A great many people had told him, throughout his life, that he looked lost, as though he lacked a purpose. As a boy he had ignored this and chalked it up to not being a boring adult—didn’t they always say he could be whatever he wanted to be? When he finally began to worry about those things, he had lost himself in evocative lines of poetry and concluded that, for a poet anyway, being lost was more or less required; nobody wanted to read poems by somebody who had it all figured out.
The paper fluttered again, almost plaintively, so he picked it up, as well as the pen beneath it. It felt like regular paper, and the pen felt like a pen. He glanced back at the bed, just to be sure that his corpse hadn’t decided to take a stroll while he wasn’t looking. It hadn’t. He looked down at the objects in his hands.
He had spent the past few years dutifully avoiding purpose whenever it chanced to stroll by. Now, looking at the poem and pen, he came to a stunning realization, made all the more potent by its utter obviousness: he was dead. It didn’t really matter whether he had it all figured out anymore, because he had passed beyond the threshold at which people stop caring about your life and begin caring about how well you could elucidate its details. He sat on the edge of the bed and began to write. He made it through the entire stack—and most of the red pen—when he looked up and saw a tall ebony man leaning on the inside of his door.
“Death?” he said.
“Hm?” said Death, as though he hadn’t been paying attention. “Sorry.”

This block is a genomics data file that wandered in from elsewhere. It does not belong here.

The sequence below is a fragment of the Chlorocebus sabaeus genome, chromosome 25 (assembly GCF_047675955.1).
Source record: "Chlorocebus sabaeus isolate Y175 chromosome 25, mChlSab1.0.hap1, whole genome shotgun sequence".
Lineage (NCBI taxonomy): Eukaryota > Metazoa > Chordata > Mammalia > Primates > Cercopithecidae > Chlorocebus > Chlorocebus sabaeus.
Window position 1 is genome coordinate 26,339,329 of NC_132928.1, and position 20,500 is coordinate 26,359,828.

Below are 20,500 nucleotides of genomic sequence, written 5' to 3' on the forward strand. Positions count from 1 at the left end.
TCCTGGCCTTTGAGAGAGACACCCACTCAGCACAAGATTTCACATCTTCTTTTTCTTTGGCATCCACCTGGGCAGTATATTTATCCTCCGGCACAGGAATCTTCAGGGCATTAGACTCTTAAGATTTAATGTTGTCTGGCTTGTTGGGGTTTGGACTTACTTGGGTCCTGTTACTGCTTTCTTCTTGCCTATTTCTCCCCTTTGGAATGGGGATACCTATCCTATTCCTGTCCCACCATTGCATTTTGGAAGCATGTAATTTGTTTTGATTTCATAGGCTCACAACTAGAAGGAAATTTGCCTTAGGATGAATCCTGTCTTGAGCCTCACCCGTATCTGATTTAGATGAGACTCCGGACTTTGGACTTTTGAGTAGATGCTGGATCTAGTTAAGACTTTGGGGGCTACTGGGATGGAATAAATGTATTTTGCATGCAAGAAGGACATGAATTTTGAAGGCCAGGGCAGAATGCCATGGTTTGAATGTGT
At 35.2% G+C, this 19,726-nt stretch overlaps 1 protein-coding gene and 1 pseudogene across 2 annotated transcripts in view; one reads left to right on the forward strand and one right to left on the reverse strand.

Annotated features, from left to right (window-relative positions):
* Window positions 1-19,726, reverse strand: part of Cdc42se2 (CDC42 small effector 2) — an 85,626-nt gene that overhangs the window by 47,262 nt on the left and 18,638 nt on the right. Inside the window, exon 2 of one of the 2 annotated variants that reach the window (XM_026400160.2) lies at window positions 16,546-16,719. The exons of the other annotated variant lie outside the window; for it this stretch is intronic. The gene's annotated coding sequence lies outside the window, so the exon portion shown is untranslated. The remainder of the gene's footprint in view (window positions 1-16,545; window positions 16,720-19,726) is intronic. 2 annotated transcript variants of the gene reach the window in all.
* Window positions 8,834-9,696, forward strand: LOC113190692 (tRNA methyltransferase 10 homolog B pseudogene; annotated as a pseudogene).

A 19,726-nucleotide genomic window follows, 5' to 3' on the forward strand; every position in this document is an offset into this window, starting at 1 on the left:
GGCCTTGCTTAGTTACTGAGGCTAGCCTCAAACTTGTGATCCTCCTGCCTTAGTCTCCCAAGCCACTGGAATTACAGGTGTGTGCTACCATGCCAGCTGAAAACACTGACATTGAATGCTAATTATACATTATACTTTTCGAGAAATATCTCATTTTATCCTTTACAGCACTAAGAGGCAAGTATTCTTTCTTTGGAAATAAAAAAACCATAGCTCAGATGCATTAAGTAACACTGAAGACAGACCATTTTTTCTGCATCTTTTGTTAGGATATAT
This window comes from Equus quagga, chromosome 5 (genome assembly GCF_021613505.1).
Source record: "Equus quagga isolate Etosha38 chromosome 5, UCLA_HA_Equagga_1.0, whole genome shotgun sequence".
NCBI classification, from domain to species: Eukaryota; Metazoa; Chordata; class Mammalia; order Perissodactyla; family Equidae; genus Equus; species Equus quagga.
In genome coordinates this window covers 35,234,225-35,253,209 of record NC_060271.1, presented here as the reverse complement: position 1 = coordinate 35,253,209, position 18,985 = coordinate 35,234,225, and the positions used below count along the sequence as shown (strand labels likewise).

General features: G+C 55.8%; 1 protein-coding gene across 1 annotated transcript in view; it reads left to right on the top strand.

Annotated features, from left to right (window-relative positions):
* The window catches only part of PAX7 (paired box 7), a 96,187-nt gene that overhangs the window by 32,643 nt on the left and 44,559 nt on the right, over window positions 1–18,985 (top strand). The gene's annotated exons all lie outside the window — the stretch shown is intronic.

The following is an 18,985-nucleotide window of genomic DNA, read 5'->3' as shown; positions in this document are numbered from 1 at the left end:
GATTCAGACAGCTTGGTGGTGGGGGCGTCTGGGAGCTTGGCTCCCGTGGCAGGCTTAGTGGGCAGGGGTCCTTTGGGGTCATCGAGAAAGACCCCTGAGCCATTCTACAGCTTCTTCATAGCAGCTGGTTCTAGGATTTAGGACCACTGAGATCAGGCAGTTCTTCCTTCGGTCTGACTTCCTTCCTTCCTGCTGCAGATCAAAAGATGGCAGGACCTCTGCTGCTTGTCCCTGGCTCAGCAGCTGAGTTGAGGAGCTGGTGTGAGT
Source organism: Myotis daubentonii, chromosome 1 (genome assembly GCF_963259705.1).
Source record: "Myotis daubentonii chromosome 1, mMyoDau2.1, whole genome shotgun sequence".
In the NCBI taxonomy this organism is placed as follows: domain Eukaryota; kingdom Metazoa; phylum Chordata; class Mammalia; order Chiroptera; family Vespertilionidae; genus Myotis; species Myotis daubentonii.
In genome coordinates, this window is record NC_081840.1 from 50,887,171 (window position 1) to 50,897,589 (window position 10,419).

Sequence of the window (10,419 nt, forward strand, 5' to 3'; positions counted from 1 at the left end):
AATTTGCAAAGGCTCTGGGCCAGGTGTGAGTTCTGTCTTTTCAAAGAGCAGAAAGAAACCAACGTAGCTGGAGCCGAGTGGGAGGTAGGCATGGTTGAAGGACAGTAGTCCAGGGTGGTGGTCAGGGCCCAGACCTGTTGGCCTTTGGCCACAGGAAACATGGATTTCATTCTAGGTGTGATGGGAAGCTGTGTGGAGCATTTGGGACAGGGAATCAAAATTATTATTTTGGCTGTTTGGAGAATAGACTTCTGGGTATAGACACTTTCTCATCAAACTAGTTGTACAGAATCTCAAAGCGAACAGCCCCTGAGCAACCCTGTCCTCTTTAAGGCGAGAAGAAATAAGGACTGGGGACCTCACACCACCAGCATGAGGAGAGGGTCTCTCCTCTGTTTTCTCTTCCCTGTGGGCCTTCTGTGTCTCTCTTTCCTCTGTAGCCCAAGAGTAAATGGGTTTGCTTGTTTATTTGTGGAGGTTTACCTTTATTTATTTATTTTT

Micah shrugged. “It’s fine. That was you, wasn’t it? With the papers?”
Death wiggled his fingers like a jazz pianist sliding up through a minor chord, and the papers fluttered, briefly. “I thought it would work better than a grandiose apparition. Are you finished?”
“You know,” said Death as Micah arranged the graded poems to make them more obvious to whoever happened to find him, “now that you’re dead, why not keep writing?”
“Is that allowed?”
“Well. Exceptions can always be made.” When Micah didn’t answer, he continued, “It’s just that, I’ve visited many poets over the millennia, and none of them ever seemed to want to write anymore once I show up. They have so much to say about me before we meet, but when we finally do it’s almost as if they’re disappointed. It’s a little disheartening, you know? No pun intended. No, wait.” He poked himself in the chest, then looked at his hand as if in wonder. “I forgot I looked like this now. It used to be all bones.”
Death shrugged. “I got bored. So. You want the gig?” He was peering at Micah expectantly, like he was waiting for a parent’s verdict on the quality of a watercolor of his house, family, and dog.
Micah tried to summon the inner fire that had propelled him when he was breathing, but found it missing. No, not missing: quenched. For the first time in his memory, he was utterly content. “No. Thanks, though,” he said, discovering the thought as he spoke. “I don’t think people want to know what death’s really like. They’d much rather imagine it for themselves.”
Death’s face fell. “Oh. Okay. Well, we should probably go.”
He walked through the closed door. Micah followed him into the messy living room and out into the musty hallway that seems to be the standard in all college apartments. Just before they reached the parking lot he said, “How come you, you know.” He made jazz piano motions with his fingers. “I mean, isn’t that just a waste of energy?”
“What’s to waste? You’re already dead.” Death stepped out into the sunlight and stretched. “And it usually helps people feel better.” Micah thought about this, then nodded once and said, “Okay.” And then he was gone.